Kenny concerned at impact of recordings on tribunals and court cases
Ross wants former Garda chiefs called before PAC to discuss purchase of equipment
Taoiseach Enda Kenny said today the recording of calls to and from Garda stations could have implications for tribunals as well as court cases. Photograph: Dara Mac Dónaill/The Irish Times
Taoiseach Enda Kenny has said the issue of calls to and from Garda stations being recorded may have implications for tribunals as well as court cases.
It is understood the Morris and Smithwick tribunals are those where there is a concern.
“I don’t know the scale of actual contents on those tapes but we’re concerned about it. It’s a serious issue where in some cases, court cases have been dealt with, others reaching as far as tribunals may have implications for some of the findings there,” Mr Kenny said today.
- Attorney General did not brief Cabinet on taping as information was ‘tentative’
- Gardaí sought advice on disposing recordings four days before Taoiseach was told of tapes
- Garda tender specified ability to record calls
- Ian Bailey put spotlight on Garda recording phone calls to stations
- Garda crisis: Full coverage
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The Taoiseach added the matter was very serious and that was why a Commission of Investigation has been set up.
This afternoon, the Special Criminal Court ruled an IRA membership trial can proceed after a senior garda told the court that phone lines at Garda stations at Cahir and Clonmel, connected to the investigation, were not linked to a recording system.
The three-judge court has adjourned the trial until next Tuesday to allow the defendants to seek physical inspections of the stations, in Co Tipperary.
Thomas McMahon (31) and his co-accused Noel Noonan (34) were due to stand trial at the Special Criminal Court yesterday, but Isobel Kennedy SC said a matter had arisen “in light of recent events of which we are all aware”.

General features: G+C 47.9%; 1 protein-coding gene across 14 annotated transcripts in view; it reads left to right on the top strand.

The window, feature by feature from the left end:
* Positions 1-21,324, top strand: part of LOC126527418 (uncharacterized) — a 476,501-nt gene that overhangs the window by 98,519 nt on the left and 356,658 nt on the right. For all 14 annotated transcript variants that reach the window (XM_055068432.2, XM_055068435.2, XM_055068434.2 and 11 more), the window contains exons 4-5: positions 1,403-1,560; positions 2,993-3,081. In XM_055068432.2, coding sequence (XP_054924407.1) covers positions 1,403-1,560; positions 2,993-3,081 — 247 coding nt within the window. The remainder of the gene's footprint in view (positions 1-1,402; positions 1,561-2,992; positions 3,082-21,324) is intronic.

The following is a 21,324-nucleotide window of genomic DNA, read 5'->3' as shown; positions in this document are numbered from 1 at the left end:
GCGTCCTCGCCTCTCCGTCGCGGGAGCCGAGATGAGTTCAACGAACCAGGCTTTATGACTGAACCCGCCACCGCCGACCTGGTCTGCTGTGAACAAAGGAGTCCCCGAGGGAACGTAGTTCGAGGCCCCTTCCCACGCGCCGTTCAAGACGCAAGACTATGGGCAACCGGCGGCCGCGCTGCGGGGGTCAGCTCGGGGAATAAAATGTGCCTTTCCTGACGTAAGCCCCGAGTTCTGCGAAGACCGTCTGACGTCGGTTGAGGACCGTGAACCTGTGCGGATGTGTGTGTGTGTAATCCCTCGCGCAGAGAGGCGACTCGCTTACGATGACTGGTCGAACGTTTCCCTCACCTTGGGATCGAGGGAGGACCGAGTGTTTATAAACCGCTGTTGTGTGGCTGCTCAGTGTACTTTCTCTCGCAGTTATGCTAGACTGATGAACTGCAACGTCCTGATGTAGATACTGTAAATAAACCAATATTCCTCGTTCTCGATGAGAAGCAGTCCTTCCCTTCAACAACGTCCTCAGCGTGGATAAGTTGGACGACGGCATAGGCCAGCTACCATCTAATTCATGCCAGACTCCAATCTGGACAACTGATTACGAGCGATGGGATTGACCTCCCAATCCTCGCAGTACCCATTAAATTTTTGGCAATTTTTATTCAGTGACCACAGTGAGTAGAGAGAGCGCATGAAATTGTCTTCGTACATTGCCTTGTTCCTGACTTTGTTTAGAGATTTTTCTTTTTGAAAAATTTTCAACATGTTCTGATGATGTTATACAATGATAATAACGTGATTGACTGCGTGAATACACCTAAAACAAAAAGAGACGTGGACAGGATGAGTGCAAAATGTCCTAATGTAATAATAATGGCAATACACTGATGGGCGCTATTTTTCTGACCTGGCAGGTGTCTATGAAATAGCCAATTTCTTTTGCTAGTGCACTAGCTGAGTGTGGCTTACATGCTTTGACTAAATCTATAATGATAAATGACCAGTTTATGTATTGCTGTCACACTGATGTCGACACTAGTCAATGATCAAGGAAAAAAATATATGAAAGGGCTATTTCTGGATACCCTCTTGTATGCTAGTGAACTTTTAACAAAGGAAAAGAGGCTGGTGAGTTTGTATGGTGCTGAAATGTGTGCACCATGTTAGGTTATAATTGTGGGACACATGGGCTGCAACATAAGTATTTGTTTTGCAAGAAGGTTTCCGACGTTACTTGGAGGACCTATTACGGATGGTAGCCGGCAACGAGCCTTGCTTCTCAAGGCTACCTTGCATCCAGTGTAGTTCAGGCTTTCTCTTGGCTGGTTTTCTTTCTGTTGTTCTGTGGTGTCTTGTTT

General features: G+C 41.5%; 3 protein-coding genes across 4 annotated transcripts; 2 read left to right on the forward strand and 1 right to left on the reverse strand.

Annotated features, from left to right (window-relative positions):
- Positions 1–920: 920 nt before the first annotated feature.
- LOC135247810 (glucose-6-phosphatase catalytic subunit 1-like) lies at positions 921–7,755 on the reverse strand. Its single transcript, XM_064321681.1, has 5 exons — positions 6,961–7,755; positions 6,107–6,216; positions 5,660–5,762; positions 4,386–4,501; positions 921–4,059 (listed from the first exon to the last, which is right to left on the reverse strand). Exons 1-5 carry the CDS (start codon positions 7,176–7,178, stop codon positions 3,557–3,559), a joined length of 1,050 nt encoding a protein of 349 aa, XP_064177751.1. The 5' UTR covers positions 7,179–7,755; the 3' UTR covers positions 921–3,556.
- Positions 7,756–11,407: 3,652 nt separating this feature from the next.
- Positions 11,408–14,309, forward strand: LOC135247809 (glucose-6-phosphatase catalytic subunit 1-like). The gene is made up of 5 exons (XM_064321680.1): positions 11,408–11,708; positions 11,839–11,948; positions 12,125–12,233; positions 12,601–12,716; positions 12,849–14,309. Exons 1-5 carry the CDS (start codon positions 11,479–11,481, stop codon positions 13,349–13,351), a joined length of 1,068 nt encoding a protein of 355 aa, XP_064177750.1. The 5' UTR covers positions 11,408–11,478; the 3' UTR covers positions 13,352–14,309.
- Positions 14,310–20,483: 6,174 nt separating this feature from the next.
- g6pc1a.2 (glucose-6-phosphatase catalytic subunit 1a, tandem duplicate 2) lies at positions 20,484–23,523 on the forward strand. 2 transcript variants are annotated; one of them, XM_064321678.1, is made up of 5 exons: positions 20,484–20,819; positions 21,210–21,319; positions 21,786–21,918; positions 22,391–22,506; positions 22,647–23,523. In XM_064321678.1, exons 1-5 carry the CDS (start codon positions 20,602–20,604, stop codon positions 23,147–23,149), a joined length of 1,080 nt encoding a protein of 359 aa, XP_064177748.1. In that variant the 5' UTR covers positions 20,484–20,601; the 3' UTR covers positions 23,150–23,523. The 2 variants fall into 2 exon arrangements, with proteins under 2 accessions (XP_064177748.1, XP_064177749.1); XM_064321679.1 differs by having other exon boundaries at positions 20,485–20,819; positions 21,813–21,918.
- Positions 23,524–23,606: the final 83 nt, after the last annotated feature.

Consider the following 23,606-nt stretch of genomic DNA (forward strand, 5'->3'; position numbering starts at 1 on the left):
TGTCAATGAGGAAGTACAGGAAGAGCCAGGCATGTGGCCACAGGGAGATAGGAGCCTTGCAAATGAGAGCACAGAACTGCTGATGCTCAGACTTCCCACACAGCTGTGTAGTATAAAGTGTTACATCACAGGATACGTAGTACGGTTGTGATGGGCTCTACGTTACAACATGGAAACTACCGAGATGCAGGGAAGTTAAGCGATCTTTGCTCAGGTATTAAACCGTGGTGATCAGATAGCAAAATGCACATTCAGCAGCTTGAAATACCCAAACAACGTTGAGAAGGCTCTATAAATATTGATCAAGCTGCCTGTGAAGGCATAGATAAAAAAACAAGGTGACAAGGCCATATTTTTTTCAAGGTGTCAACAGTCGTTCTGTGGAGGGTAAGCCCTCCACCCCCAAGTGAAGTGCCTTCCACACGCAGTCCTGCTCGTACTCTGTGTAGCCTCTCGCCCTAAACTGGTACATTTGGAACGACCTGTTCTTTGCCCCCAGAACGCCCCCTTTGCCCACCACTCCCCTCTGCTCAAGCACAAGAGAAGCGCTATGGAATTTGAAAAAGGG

Meanwhile, speaking in Leixlip, Co Kildare today at the confirmation €5 billion has been spent on the upgrade of the Intel campus, Mr Kenny said he felt it was his duty to send a senior official, secretary general of the Department of Justice Brian Purcell, to Garda Headquarters to meet Martin Callinan.
Asked if Mr Purcell had been instructed to ask Mr Callinan to resign Mr Kenny replied: “The Commissioner should be aware of my feelings about the gravity of the information relayed to me by the Attorney General and I asked that the secretary general of the department of Justice inform the Commissioner of my feelings.”
Tánaiste Eamon Gilmore, attending the same event as Mr Kenny, said there was concern around the possible impact on cases where a conviction has already been secured.
“We’re working on the terms of reference for that and expect that we will have that completed very shortly and be moving as quickly as possible to the establishment of that commission of investigation so we can establish the full extent of this taping exercise.”
Independent TD Shane Ross told The Irish Times today he planned to ask the chairman of the Public Accounts Committee John McGuinness to request the former Garda Commissioners, Martin Callinan and Fachtna Murphy, to appear before the committee to explain the purchases of equipment for recording of the phone calls.
New equipment was purchased for this purpose in 2008. Mr Ross said the price of the tender, which has a current estimate is around €500,000, raised a question around the spending of public funds. He said officials from the Department of Justice should also be called before the PAC to explain the tender.
The terms of reference may not be ready until next month, the Government has said.
It was confirmed that while over 2,500 recordings have been collected, there is no conclusive information on how Garda stations were involved and the extent of the recording.
Government officials were yesterday working on the assumption that most of the larger stations, such as divisional headquarters, would have equipment installed.
Sources said that the terms of reference would probably include a mandate to ascertain how many stations were involved, when it was introduced, whether it was subject to any rules or procedures or internal regulations.